"If you can't build it, buy it" is giving way at many banks to "we're building it and buying it."
Bank M&A in past years has been marked by a desire to supplement sluggish lending. But many banks that recently reported impressive linked-quarter organic loan growth are also bullish on buying.
The stakes, however, are higher. The market has rewarded banks for organic growth, but that can quickly be eroded by a botched deal, an overpriced purchase or an acquisition that gets snared by regulators.
For these organic growth champions, a deal must be worth the gamble.
"The currencies are fragile, so if you're trading at a high multiple it can be risky to contemplate an acquisition where there are unknowns," said Mark Fitzgibbon, director of research at Sandler O'Neill. Banks with high multiples must "be much more disciplined in their approach and they have to build in more wiggle room to make sure it works out."
Bankers seem to get it; most say that they are buying with a specific goal in mind.
One example is Eagle Bancorp in Bethesda, Md. During the second quarter, the $3.9 billion-asset company's loans grew 7% from a quarter earlier. In June, the company agreed to buy the $917 million-asset Virginia Heritage Bank in Tysons Corner.
For Eagle, the deal fills a void it had in the greater Washington area, and it specifically provides experienced bankers who know how to succeed in the market, said Ronald D. Paul, the company's chairman and chief executive. Virginia Heritage posted 5% linked-quarter loan growth in the second quarter.
"We needed to bring in that kind of talent in northern Virginia," Paul said in an interview. "Having first-hand knowledge of the local market is so critical."
Overall, Eagle wants to organically grow by the size of a community bank each year, so acquisitions must be larger to get Paul's attention. "If this was a $400 million-asset bank, we wouldn't do it," he said.
"A $1 billion-asset bank adds to the franchise value of the company," he added. "When you're at $4 billion, buying a $1 billion bank, you can hit the ground running."
There are drawbacks to high-growth banks buying other high-growth banks. The expected earnings boost can be a tough sell to equity research analysts. Eagle, for instance, expects the $183 million deal to be nearly 5% accretive to 2015 earnings. Several analysts adjusted their 2015 estimates after the announcement, but not all of them gave Eagle full credit for its projections.
"We had pretty robust growth assumptions in the model already," said Chris Marinac, an analyst at FIG Partners. "I don't doubt that they can execute on the deal, but it made us wonder if we already have too much in our assumptions for 2015."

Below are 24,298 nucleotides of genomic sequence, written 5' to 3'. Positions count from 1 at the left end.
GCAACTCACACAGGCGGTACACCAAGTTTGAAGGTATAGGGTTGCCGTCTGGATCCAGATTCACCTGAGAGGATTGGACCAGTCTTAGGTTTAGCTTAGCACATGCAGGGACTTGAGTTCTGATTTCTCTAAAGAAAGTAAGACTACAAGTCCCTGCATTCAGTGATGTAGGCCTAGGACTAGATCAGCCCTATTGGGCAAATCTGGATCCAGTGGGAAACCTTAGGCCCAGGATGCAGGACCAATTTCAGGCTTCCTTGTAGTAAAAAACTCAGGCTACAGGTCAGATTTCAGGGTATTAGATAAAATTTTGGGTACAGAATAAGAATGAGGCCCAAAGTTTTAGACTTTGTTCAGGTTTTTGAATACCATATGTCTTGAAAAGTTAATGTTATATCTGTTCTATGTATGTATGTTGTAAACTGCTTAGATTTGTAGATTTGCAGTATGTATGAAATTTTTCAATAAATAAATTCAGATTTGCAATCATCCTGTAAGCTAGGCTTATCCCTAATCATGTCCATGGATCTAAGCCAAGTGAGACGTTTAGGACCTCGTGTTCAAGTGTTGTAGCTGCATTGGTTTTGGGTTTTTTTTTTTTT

Other analysts say that, while the deal is attractive, Eagle is exposing itself to potential hazards. It could be delayed by regulators, or the integration process could steal attention from the organic growth engine.
"M&A is often the strategy when you can't execute," said Matthew Schultheis, an analyst at Boenning & Scattergood. "That's my issue. They are executing, so why take the risk?"
Eagle is not alone in its willingness to take on risk for the right opportunity. Banner Corp. in Walla Walla, Wash., grew linked-quarter loans by nearly 7%, yet, earlier this month, it agreed to buy Siuslaw Financial Group in Florence, Ore. (Banner's second-quarter loan growth included $88 million of loans it obtained through a small branch deal.)
Banner has also been looking for opportunities in Idaho, but a disciplined approach has cost it two deals as other banks agreed to pay for targets.
Western Alliance Bancorp. in Phoenix reported second-quarter loan growth of 6.1%. Its executives have been vocal about a desire to do deals, but they are also waiting for the company's stock to improve.
Puget Sound Bank in Bellevue, Wash., is eyeing acquisitions because it wants its stock to trade on a larger exchange, such as the Nasdaq. The $357 million-asset bank, which reported loan growth of nearly 9% in the quarter, has regularly grown its loan book by double digits annually.
Puget Sound's stock, which is traded over the counter, doesn't reflect an ability to generate loans, said Jim Mitchell, the company's chief executive.
"We have a nice organic growth trajectory, but we'd like to be a little bigger and faster for our shareholders," Mitchell said. "Trading over the counter doesn't deliver the multiples to the stock that some of the larger banks with the same fundamentals are getting."
The bank trades at a 125% of its tangible book value. Mitchell said he is looking to get into the $500 million to $1 billion-asset range so the company it can fit Nasdaq's listing requirements. Still, Mitchell said he wants to make sure a deal will not distract from the platform the bank has established.
"We don't have to make an acquisition, but if we do, we don't want to dilute what we've accomplished," Mitchell said. "We can't take our eyes off organic growth."
Though it is a delicate balancing act for bankers like Paul and Mitchell, Fitzgibbon said banks that are not producing loan growth have a much tougher road ahead as investors focus sharply on earnings.
"Banks with strong currencies would be foolish to not be on the lookout for deals, if they are growing or not," Fitzgibbon said. "But the ones who are not growing are the ones with the most pressure to do an acquisition."